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November 27, 2015 / 15 Kislev, 5776
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Lapid Seeks Broad Influence In Coalition Talks

Yair Lapid with his mouth shut.

Yair Lapid with his mouth shut.

JERUSALEM – According to Israel’s Channel 2 News, Yesh Atid leader Yair Lapid told some of his close political confidants this week that if Prime Minister Benjamin Netanyahu does not accede to nearly all of Yesh Atid’s demands, the party will refuse to join the new government coalition and will actively seek new elections within eighteen months with the goal of replacing Netanyahu.

“I’m not sure I’ll be in the coalition,” Lapid allegedly said to his political intimates. “I might lead the opposition. Netanyahu will impose financial cutbacks that will hurt the middle class. In a year and a half, I’ll replace him. That’s what my advisers think, too.”

A high-ranking member from Likud-Beiteinu told Haaretz earlier this week that Lapid, who has no prior political experience, had “become drunk with power and is convinced that now he is the one running the country.”

Several Israeli newspapers reported that the coalition talks, which began this week and could stretch into March, highlighted intransigent political terminologies. Maariv said that Yesh Atid and Naftali Bennett’s Habayit Hayehudi (Jewish Home) have been working in tandem on several key domestic issues, beginning with the controversial universal draft issue. Both parties are also said to be coordinating their positions to prevent a scenario where they would be left out of the new coalition in favor of the haredi Shas and United Torah Judaism parties.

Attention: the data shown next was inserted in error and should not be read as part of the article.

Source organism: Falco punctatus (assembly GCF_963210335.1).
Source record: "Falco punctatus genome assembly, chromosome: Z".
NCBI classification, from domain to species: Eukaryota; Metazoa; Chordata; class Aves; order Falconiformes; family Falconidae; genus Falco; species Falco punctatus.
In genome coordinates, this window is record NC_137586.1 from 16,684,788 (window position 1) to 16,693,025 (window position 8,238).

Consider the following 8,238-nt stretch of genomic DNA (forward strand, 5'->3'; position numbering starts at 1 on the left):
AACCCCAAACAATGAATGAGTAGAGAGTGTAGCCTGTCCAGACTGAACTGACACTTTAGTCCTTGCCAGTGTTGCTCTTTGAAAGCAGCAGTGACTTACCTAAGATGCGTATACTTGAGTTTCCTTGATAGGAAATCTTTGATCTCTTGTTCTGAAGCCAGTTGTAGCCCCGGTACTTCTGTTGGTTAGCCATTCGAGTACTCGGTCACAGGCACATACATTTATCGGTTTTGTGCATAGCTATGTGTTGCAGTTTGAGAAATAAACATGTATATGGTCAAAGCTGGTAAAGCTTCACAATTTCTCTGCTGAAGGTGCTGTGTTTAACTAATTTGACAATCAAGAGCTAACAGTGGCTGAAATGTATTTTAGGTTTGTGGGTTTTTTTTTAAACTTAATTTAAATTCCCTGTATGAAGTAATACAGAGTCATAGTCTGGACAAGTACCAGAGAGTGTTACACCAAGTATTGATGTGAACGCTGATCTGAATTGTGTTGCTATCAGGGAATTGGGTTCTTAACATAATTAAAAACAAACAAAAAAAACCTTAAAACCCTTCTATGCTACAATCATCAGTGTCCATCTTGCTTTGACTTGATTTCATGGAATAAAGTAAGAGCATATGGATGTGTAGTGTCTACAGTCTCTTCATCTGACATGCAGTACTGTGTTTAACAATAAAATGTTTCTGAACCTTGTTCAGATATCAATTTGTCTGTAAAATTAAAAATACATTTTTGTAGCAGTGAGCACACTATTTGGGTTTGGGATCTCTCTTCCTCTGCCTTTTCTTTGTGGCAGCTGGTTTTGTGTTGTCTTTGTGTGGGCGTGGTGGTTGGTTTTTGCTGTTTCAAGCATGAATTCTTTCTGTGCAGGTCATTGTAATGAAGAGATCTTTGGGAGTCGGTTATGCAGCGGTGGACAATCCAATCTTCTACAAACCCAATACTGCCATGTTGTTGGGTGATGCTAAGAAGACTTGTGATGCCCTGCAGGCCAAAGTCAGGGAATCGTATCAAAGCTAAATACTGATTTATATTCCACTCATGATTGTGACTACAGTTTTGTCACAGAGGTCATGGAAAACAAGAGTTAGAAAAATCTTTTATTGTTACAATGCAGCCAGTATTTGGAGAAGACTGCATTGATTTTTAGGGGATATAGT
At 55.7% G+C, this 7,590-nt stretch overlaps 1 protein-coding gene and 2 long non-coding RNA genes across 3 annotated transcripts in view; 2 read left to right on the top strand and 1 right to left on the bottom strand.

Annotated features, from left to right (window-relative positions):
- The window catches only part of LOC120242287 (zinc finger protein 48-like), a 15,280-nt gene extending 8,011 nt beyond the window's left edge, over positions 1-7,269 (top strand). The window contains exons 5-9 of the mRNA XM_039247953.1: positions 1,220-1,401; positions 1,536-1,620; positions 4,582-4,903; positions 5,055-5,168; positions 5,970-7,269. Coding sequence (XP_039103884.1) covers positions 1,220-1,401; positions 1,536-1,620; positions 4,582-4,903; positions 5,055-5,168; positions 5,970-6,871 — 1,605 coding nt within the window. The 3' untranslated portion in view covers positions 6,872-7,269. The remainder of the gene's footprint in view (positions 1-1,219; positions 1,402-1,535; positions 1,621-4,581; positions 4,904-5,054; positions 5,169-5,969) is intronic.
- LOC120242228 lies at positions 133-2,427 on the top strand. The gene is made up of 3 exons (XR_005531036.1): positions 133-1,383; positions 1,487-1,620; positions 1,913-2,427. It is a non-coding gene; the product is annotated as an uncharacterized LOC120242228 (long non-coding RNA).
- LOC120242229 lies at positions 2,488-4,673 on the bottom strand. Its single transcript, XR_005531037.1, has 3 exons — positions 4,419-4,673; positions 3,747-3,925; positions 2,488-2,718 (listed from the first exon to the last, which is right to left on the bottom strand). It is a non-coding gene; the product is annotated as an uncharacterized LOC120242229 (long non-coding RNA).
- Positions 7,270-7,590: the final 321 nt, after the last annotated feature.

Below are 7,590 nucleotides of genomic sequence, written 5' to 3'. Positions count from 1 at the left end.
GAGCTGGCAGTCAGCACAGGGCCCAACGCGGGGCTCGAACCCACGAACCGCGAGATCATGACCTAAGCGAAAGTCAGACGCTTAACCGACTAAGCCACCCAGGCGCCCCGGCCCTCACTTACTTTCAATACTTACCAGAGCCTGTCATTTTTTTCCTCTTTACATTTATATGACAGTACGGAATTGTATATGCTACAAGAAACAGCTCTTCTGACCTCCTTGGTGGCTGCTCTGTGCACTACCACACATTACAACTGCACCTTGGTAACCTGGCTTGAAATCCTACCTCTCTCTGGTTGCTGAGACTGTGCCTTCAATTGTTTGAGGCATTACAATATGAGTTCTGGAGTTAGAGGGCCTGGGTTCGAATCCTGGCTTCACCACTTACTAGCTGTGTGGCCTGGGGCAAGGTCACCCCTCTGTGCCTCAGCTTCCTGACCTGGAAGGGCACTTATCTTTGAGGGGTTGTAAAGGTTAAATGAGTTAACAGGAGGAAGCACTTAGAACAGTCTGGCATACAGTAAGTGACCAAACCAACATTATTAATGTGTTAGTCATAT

According to sources in the religious Israeli media, Bennett was chided by several well-known religious Zionist rabbis for being “too close” to the secular-oriented Yesh Atid Party. One of the rabbis warned that if Bennett went too far on issues like the universal draft law without consulting rabbinic authorities, his “political career would quickly come to an end.”

It was also reported that religious Zionist rabbinic leaders met with representatives from the Lithuanian and chassidic yeshiva world this week in order to forge a compromise that would increase the number of haredim performing national service (Sherut Leumi) and optional army service. This would permit Netanyahu to create a stable coalition with haredi, religious Zionist and perhaps several secular political entities.

Last Sunday Netanyahu urged all of the major political factions to set aside their political differences in order to create a large unity government that would be able to tackle the nation’s pressing military challenges on Syria, Iran and Lebanon, as well as the growing number of domestic issues facing Israel.

While the 48 newly elected Knesset members checked out their new surroundings, Knesset Speaker Reuven Rivlin expressed concern about the quality of the nineteenth Knesset’s representatives. Rivlin told a local newspaper that a number of Knesset members who are serving in the current (and outgoing) Knesset did not take their jobs seriously enough and, in some cases, did not possess the “intellectual capacity” to understand the lawmaking process.

The coalition talks, which are taking place in the Kfar Maccabiah Hotel & Suites in Ramat Gan, have also highlighted a new phenomenon, according to Likud-Beiteinu’s coalition negotiators. One of the negotiators interviewed on Kol Yisrael claimed that for the first time, the various political factions were not throwing their campaign platforms into the wind and were actually “trying to fulfill the promises made to their electorate.”

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